Bringing it all back home

Aug 06, 2019
Lured by Ireland’s rudely healthy economy and the superior quality of life offered by their native land, an increasing number of Chartered Accountants are choosing to return home to Ireland. Barry O’Leary looks at some of the practicalities involved.

Wanting to come home and actually making it happen are two very different things. Many people who yearn to bring up their families in Ireland and have also had the opportunity to do so, haven’t yet made it back. This is usually because of something quite simple, which could have been addressed with some advance planning.

The best way to approach this life-changing move is to treat it as a project and plan accordingly. The first stage is to investigate the job market and assess the opportunities that may or may not be there. This is a relatively simple process and a routine scan of recruitment websites, as well as those of reputable recruitment specialists, will give a fair indication of the roles available.

This should be backed up with further research to establish the quality of the opportunities. The Leinster Society Salary Survey will give an indication of salary scales, for example. Also, contact friends and reach out to LinkedIn contacts to hear what they have to say about the climate back home.

Before you apply…

If the results are positive, the next natural step is to start applying for roles. However, a few pieces of the jigsaw need to be put in place first. The first step is to figure out what you are going to do if you do get a job.

Clearly, if you are going to start a job in Ireland, you are going to need a place to live, schools for children and so on. Of course, buying a house or even renting one back in Ireland while still living overseas and before you have even landed a new job is an expensive – and possibly unnecessary – step to take.

Better to consult with family and friends first and establish if there is a possibility of staying somewhere temporarily, say for three months, while you get settled in the new job and make arrangements for your family to follow you back. That gives you the breathing space to sell up property and other assets overseas while going house-hunting in Ireland.

Another essential early step is to speak to the banks about your prospects of getting a mortgage. Having preliminary approval in place will guide the house search. Next is to talk to estate agents and get them looking out for suitable homes. None of this costs money, but it can save a lot of time and heartache in the long run.

The other issue to take care of at this point is insurance. Many Irish people returning home are surprised at how difficult, and expensive, it can be to get motor insurance. Shop around the insurance companies to get some prices to avoid nasty shocks later. That can also influence your job search as a company car can suddenly become a lot more alluring.

Interview stage

The next thing to think about is interview availability. People living in the UK might be able to hop on a Ryanair flight at fairly short notice to attend an interview and be there and back in a day but for those living further afield, more advanced planning is required. One option is to arrange to spend a week at home a month and inform prospective employers of your availability during that time window. Generally speaking, if they are sufficiently interested in you, they will do their best to accommodate you.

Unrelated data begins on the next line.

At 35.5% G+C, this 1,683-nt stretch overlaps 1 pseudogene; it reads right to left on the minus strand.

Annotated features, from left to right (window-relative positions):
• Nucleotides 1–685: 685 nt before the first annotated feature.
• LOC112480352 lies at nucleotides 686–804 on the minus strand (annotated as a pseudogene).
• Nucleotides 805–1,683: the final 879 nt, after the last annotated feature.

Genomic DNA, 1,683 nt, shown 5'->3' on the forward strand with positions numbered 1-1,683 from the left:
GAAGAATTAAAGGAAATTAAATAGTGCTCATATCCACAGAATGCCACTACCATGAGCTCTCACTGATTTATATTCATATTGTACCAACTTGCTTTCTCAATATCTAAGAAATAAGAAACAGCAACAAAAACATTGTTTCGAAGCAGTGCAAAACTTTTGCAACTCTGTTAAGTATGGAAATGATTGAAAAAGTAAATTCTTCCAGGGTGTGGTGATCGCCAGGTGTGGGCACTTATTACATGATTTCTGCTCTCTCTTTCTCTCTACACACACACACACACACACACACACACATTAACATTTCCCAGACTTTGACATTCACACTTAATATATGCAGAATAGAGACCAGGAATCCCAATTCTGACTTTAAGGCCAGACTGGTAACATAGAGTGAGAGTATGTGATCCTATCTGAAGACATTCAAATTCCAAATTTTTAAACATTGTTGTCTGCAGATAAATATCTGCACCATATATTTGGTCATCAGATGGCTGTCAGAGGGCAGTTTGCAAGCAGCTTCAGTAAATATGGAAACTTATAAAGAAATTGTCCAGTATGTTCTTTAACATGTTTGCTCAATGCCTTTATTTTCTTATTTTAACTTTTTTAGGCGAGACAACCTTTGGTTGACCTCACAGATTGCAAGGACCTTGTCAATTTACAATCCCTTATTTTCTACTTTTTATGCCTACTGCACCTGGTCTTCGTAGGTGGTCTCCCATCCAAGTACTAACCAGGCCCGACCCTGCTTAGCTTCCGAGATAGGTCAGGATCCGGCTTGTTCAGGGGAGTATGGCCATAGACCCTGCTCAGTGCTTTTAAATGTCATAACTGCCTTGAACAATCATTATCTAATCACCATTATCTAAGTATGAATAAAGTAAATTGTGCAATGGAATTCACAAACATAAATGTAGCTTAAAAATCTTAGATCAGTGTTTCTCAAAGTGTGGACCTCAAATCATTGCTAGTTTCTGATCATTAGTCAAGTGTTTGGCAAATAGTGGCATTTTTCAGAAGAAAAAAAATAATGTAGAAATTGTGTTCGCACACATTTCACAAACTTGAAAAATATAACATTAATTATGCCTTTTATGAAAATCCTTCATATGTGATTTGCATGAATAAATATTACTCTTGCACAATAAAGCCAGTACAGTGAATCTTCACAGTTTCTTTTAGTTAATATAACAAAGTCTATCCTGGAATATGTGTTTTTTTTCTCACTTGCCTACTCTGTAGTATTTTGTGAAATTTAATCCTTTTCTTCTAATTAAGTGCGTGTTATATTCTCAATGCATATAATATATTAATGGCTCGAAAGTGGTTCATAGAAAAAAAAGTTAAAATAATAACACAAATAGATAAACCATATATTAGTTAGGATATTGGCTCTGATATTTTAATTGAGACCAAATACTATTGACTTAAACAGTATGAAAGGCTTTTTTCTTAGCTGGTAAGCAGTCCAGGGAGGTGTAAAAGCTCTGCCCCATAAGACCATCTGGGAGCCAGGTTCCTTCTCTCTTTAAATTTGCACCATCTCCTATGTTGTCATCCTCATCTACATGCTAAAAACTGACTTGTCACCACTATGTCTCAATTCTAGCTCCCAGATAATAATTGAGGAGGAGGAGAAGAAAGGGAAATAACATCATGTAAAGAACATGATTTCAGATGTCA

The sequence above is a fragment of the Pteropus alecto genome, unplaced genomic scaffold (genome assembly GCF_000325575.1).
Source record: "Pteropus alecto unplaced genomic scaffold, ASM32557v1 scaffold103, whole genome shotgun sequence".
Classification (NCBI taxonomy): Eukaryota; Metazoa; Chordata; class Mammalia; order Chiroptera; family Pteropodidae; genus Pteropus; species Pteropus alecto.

Having gone through all of that, it’s time for the job hunt itself. This starts with updating your CV and your LinkedIn profile. It might be worth getting advice from a fellow professional or a recruiter back home at this stage. They can help with the design of the CV and what aspects to highlight in the context of the prevailing jobs market.

After that, you’ve got to decide on the type of role you’re looking for, and where. Is it practice, industry, or the public sector? If it’s industry, what sector? And where? If it’s Dublin, can you afford housing and can you find schools for your children?

You also have to consider your partner at this stage. Will they also be seeking a job when they return home? What area of the country and what sectors best suit them?
Dealing with these questions probably requires the assistance of on an Ireland-based recruitment consultant who can help with the job search and move back home. 

They can offer independent advice on the process and help ensure that you make the right decisions in all circumstances. The first job offer is not always the best one, and the best paid offer is not always the right one – an experienced consultant can help match the right role to the right person as well as assisting with some of the more practical aspects of the move, such as recommending insurance brokers, mortgage lenders and so on.

If you follow this basic roadmap, you will give yourself a much better chance of making a successful move back to the auld sod.

Barry O’Leary is the Co-Founder of ACCPRO.

Taxing times

One of the problems most frequently encountered by accountants returning home is personal taxation. If you want to avoid being subject to Emergency Tax of up to 41%, give your employer your PPS number (Irish people generally have one before returning home) so they can request a Revenue Payroll Notification (RPN) from Revenue. The RPN will show your total tax credits, tax rate band and USC rate band so your employer can make the correct tax deductions from your pay. If you are starting your first job in Ireland, you must register online though Revenue’s myAccount where you can view your personal tax record.

You can read more about living and working overseas in Chartered Accountants Abroad, the publication from Accountancy Ireland for Chartered Accountants Ireland members abroad.